First of all, you need to consider the normal rainfall and soil moisture. Any plant newly in the ground is going to need consistent deep moisture for at least the first several months. If it is raining fairly regularly, you can always stick your finger in the soil and see if it is dry to check whether you need to to water. If there is not some source of water within a reasonable distance of the area you wish to plant, you may need to make some alternate plans.

Next, we would suggest primarily shrubs, because if the dust is coming off the road, it would stand to reason that it would be skimming along the ground. The lower the vegetation on the selected plant and the nearer it is to the source of the dust (but not on the shoulder) the better the dust protection will be.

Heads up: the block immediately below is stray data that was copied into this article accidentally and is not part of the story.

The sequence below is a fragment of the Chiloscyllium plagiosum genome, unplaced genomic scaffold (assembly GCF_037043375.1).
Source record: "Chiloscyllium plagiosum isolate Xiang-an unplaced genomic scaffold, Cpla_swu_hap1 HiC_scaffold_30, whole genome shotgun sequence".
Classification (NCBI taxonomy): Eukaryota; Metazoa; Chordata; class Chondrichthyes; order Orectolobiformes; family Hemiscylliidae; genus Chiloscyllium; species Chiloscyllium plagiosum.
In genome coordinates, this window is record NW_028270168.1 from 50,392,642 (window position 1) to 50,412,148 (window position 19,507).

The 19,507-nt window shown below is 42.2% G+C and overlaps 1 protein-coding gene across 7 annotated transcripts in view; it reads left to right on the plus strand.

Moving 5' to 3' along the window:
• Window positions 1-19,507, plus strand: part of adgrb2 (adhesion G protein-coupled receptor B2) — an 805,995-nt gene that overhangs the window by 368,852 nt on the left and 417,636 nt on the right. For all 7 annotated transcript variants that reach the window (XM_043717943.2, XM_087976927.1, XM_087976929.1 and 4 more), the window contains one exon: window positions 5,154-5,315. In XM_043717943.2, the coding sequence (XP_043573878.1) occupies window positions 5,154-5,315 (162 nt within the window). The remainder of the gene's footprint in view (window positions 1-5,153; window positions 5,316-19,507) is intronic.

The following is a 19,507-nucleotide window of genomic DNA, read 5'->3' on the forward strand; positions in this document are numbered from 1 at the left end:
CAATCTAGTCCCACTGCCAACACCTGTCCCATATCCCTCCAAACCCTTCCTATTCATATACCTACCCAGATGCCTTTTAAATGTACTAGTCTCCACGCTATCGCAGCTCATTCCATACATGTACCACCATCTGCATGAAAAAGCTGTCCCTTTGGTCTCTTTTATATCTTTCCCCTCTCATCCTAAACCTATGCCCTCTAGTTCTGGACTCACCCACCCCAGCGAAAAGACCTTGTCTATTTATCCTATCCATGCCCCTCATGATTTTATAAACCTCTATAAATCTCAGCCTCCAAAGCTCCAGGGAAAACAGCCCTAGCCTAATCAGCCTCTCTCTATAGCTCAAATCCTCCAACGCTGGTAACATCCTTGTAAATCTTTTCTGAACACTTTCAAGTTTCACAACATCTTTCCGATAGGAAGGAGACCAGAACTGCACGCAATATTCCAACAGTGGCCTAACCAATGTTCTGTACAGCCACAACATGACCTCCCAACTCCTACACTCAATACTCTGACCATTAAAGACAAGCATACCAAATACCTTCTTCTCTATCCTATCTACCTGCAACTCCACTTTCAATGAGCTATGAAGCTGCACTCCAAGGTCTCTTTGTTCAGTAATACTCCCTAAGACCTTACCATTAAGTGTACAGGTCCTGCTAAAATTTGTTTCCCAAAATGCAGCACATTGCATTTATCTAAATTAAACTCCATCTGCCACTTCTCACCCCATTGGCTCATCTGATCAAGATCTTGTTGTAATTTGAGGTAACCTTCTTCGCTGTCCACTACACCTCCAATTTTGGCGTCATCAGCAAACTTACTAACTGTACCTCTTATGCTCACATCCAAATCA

Now, timing. We always recommend that woody plants (trees and shrubs) in the South  be planted between November and February when the plants are dormant and less likely to be damaged. The Lady Bird Johnson Wildflower Center, home of Mr. Smarty Plants, is dedicated to the growth, propagation and protection of plants native not only to North America but to the area in which those plants grow natively. In other words, if a plant grows naturally in Oktibbeha County, the chances are good that the local soils, climate and rainfall will be compatible with that plant.